Plants and People
As a person whose entire career has been wrapped around the relationship between humans and plants, I am well aware that my perspective may not be the norm. I have always been acutely aware that plants are crucial to our lives on this planet. I grew up on a small farm and helped with the large vegetable garden my mother organized. I watched neighbor kids learn to drive tractors before they were old enough to drive cars, and care for beef and dairy cattle as part of their household chores. The food chain and how plants are the basis of everything we eat was spread out before me, from our own garden to the farms and orchards around us.
I knew as I participated in 4-H, learned about growing food and flowers, floral arranging and how to select vegetables for the 4-H Fair, that I wanted my livelihood to be plant-related. Studying Horticulture at MSU, working in the greenhouses both in the teaching and research ranges was invaluable. The relationship between plants, especially in rainforests both temperate and tropical, always fascinated me. An avid reader, continue to read and learn new garden and landscape practices. I was fortunate to be hired at The Plant Professionals, caring for interior plants, in this company’s early days.
Plants feed and house us, and they soothe, energize and sustain us- any coffee or tea drinkers reading this? Plants naturally create the very oxygen we breathe. We humans often take for granted our easy access to the benefits of plants and forget the long history of our dependance on the plants around us.
Think about what you eat. You may be a burger lover, but that burger likely is served in a bun made from wheat, featuring condiments made from plants. Even the beef itself is made possible by grass and grains that nurtured the cattle.
My ask of you is that you think about the plants that make food, fiber, medicines, and structures of wood and bamboo possible. Think about what you value and what you want to leave for the next generation. Do a little more reading and research if you have more questions than answers. Acquire a basic understanding of photosynthesis, the role of forests in climate moderation and climate change, and how our farming practices impact our water quality.
We are all active participants in the use of resources, and we each can actively participate in using our finite resources wisely. Plants don’t need us, strictly speaking, but we surely need them.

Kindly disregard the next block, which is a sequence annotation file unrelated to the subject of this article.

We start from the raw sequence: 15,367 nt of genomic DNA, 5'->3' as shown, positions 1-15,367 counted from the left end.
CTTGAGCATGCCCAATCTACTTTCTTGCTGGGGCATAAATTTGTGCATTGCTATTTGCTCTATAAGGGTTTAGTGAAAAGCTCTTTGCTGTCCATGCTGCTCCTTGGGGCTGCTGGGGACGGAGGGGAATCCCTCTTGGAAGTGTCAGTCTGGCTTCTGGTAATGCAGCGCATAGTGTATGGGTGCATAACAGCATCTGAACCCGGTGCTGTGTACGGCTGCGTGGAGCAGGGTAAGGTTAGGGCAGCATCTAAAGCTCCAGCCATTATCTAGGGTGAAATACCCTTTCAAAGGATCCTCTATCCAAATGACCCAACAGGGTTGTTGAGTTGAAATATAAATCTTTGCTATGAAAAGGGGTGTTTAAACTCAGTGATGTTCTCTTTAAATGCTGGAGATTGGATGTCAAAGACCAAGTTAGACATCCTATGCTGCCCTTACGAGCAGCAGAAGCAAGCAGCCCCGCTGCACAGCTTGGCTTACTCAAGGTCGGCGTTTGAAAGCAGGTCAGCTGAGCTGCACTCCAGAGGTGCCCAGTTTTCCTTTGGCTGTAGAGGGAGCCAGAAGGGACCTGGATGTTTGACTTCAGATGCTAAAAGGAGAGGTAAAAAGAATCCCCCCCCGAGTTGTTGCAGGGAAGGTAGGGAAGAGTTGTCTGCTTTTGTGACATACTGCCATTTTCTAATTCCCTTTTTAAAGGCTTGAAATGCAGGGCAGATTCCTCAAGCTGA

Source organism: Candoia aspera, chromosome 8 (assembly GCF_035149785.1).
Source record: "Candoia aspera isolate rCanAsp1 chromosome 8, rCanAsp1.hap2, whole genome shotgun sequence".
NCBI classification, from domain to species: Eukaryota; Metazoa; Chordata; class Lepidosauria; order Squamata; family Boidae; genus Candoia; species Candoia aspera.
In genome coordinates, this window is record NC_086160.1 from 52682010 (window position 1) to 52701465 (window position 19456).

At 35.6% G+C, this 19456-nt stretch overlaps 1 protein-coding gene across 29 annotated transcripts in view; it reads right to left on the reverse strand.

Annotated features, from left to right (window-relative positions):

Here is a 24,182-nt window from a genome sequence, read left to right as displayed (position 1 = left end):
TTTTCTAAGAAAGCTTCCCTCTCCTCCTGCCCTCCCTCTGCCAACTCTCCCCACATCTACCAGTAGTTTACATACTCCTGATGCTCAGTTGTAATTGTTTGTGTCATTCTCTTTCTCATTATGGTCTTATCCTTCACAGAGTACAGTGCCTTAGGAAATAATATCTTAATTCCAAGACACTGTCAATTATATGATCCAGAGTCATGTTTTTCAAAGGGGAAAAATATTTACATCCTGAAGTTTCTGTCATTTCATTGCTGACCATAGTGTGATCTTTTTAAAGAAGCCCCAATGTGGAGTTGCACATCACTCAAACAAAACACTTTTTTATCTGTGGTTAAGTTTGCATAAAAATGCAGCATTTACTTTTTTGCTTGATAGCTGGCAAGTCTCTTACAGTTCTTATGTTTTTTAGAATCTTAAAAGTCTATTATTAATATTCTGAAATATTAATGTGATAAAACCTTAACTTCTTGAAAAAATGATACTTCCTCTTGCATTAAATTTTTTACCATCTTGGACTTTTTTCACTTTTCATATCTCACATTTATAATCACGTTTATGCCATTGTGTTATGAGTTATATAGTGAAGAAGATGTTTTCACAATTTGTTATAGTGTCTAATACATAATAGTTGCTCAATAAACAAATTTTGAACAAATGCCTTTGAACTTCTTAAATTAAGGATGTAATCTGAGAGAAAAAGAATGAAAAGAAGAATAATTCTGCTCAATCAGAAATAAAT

On the Green Side
One of the things I love about being an independent florist rather than belonging to a marketing company for floral is the freedom to use floral designs and vases of our choosing. The national marketing campaigns feature some lovely designs and vases, but the programs require the florist to buy cases of each vase and large quantities of the proscribed flowers at each featured holiday. Overbuy, and the florist is stuck with vases that will never be featured again. Underbuy, and the florist will run out, causing substitutions that often lead to customer disappointment.
There are three entities in the marketing process: the sending florist who takes the order and passes it to the marketing hub- that marketing company, and the receiving florist who gets the order to fulfill and deliver. The sending florist gets a small set amount, the marketing company gets a set amount, and the florist who designs and delivers gets a set amount. The problem, besides the design limitations, is that if flower prices go up, if labor is more expensive, when fuel prices are high, that florist who is delivering has to absorb it all, and the only way to decrease costs is to make the arrangement smaller or use fewer flowers. If flowers fail early, or the sending customer or receiving customer are disappointed, that florist is the one who must make it right. This creates a system where every florist would rather take orders for out of town or take local delivery orders, but they would rather minimize having to fill orders from out of town.
We do a smaller order volume than a design house working with one or more marketing companies, so each order gets a personal designer touch, and our ability to source fresh, well-hydrated flowers is much higher. Rather than having a half dozen featured vases for Mother’s Day, we have over 100 choices. We have large, small, tall, wide, round, square, oval, glass, metal, ceramic, plastic, wood or wicker (with liners) and fiberglass, clear, colors and patterns.
Whatever style and color you are looking for, we can likely find a look you will be proud to send and your recipient will be pleased to receive. Do you have empty vases clogging your cupboard or that basement shelf from years of receiving gifts? We are happy to take them and sanitize them for reuse as long as the vases are not cracked, chipped or otherwise damaged.
As always, for events where multiple matching pieces are needed, we have both rental pieces and vases for purchase. We are glad to order anything we don’t have with needed lead time. Call and ask for Deb to discuss your next project or floral gift.
Garden Record Keeping
The practice of keeping records of your gardens throughout the seasons has become easier with all the commercially prepared garden journals available to purchase online, in book stores, and in many garden centers.
A three-ring binder, spiral notebook, composition book, or a blank calendar are also great for referring to year to year. There are many advantages to keeping records and it’s an easy way to becoming a better gardener. You will make smarter plant choices when purchasing plants, timing garden chores such as applying a preemergent to prevent spring or fall germinating weeds. A journal also helps you to calculate harvest dates, and you will start noticing natural patterns over time.